For example, the transcripts and the affidavits make it clear that Flynn, McFarland, and the Russians were explicitly messaging back and forth. First Flynn explicitly told Kislyak that if Russia did not escalate in response to Obama’s sanctions, “we,” which would have to include Trump, would recognize that as a message.

Flynn: And please make sure that its uh — the idea is, be — if you, if you have to do something, do something on a reciprocal basis, meaning you know, on a sort of even basis. Then that, then that is a good message and we’ll understand that message. And, and then, we know that we’re not going to escalate this thing, where we, where because if we put out — if we send out 30 guys and you send out 60, you know, or you shut down every Embassy, I mean we have to get this to a — let’s, let’s keep this at a level that us is, even-keeled, okay? Is even-keeled. And then what we can do is, when we come in, we can then have a better conversation about where, where we’re gonna go, uh, regarding uh, regarding our relationship. [my emphasis]

When Putin announced he would not retaliate, KT McFarland sent two emails explicitly labeling the move as a signal.

My take is Russians are taking the most restrained retaliation possible — it’s his Signal to trump that he wants to improve relations once obama leaves. Although [Obama] didn’t mean to he has given [Trump] new leverage over Putin.

[snip]

Putin response to NOT match obama tit for tat are signals they want a new relationship starting jan 20. They are sending us a signal.

But then Trump thanked Putin for the move, suggesting he was in on the signaling.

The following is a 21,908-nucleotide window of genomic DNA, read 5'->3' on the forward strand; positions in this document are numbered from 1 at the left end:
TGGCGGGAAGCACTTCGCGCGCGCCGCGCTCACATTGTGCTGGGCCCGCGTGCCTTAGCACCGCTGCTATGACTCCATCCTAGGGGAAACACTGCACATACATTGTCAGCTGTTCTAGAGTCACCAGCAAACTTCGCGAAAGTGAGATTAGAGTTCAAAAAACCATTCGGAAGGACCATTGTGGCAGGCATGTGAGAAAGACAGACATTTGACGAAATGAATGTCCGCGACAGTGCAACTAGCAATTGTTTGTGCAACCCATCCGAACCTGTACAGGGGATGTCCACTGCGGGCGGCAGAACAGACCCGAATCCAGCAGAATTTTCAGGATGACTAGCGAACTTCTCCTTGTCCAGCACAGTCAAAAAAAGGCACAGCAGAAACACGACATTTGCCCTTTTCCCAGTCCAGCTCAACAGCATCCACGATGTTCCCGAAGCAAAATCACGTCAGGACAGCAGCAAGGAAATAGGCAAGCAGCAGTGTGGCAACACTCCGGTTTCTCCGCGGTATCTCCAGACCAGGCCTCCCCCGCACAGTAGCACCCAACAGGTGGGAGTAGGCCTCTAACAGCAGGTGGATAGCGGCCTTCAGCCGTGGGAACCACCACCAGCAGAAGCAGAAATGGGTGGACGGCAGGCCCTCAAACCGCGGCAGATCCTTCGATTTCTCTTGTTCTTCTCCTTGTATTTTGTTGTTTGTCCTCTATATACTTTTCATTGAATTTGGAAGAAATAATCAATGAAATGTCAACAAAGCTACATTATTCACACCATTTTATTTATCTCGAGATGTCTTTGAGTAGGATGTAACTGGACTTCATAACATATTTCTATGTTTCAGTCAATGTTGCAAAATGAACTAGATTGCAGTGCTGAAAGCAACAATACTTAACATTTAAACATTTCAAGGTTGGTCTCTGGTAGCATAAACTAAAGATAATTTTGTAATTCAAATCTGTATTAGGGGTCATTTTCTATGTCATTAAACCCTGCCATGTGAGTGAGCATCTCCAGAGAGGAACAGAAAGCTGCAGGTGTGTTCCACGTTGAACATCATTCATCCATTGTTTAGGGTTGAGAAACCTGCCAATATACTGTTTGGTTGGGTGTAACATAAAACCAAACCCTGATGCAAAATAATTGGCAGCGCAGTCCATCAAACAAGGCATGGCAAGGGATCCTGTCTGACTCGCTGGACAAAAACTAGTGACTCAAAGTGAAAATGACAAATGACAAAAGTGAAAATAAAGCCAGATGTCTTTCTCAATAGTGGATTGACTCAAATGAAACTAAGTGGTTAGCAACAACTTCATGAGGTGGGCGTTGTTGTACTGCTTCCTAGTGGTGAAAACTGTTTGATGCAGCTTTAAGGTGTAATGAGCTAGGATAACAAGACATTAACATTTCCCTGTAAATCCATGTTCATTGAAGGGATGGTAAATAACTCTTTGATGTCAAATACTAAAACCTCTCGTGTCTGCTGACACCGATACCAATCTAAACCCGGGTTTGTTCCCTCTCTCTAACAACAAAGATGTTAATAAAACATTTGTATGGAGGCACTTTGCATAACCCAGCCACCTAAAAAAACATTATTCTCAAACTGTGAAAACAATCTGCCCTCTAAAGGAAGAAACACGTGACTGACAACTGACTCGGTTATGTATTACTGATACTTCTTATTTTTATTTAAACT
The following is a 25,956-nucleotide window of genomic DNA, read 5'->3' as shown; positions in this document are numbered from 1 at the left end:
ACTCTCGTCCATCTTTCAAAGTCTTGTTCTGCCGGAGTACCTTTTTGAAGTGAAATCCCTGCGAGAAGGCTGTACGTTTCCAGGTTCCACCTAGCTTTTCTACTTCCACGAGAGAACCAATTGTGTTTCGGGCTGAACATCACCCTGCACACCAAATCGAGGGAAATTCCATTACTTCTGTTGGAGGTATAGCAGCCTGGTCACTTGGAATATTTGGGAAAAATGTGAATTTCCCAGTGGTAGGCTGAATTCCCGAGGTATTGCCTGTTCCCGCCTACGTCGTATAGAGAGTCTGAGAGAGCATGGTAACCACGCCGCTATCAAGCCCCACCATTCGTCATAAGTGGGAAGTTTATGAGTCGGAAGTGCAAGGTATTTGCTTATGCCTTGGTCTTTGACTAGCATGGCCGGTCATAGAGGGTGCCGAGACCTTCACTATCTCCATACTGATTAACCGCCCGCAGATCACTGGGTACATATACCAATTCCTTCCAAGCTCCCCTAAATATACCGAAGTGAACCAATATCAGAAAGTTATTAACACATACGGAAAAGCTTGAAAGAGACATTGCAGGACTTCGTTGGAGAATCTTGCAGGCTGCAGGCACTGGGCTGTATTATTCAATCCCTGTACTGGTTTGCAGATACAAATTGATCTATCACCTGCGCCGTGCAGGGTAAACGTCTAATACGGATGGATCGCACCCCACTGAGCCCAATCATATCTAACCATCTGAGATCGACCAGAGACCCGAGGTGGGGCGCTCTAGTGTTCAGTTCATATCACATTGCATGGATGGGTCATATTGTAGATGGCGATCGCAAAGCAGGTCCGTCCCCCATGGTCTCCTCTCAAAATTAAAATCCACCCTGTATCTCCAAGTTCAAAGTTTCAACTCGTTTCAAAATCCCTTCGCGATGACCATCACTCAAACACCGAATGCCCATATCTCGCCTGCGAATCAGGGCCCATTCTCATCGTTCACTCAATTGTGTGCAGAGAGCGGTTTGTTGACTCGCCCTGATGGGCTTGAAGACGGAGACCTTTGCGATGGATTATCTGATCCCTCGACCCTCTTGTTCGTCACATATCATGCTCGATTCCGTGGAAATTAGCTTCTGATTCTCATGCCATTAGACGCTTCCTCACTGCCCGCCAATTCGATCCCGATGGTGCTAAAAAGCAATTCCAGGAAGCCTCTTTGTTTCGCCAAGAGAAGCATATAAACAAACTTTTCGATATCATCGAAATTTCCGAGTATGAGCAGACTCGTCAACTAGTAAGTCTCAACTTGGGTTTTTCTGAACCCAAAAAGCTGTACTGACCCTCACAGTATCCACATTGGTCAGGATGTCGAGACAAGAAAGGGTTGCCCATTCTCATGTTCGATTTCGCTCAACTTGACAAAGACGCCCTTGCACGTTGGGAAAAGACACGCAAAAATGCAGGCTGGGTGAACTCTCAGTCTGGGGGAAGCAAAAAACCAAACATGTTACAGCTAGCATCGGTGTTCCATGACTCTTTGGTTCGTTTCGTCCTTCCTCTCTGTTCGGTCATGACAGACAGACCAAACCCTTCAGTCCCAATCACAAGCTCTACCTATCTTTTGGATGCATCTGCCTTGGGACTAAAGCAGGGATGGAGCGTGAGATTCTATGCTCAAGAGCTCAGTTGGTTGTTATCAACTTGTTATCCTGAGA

After he did so, McFarland sent Flynn, Kellogg, Flaherty, Priebus, Kushner, and Bannon — the latter of whom almost never used their official accounts but did here — and laid out a cover story, describing Flynn’s call without mentioning that he had raised sanctions. She offered,

a summary of FLYNN’s conversation the day before with the Russian “AMBO,” which I believe to be shorthand for “Ambassador.” McFarland appears to recite a summary of information she received from FLYNN in this email; she provides a summary of FLYNN’s conversation with the Russian Ambassador, but does not indicate that they discussed the sanctions imposed against Russia that had been announced earlier that day.

Flynn would admit to Mueller’s team that he, and therefore McFarland, who knew the truth, deliberately hid his discussions of sanctions with Kislyak.

Shortly thereafter, Flynn sent a text message to McFarland summarizing his call with Kislyak from the day before, which she emailed to Kushner, Bannon, Priebus, and other Transition Team members. 1265 The text message and email did not include sanctions as one of the topics discussed with Kislyak. 1266 Flynn told the Office that he did not document his discussion of sanctions because it could be perceived as getting in the way of the Obama Administration’s foreign policy.1267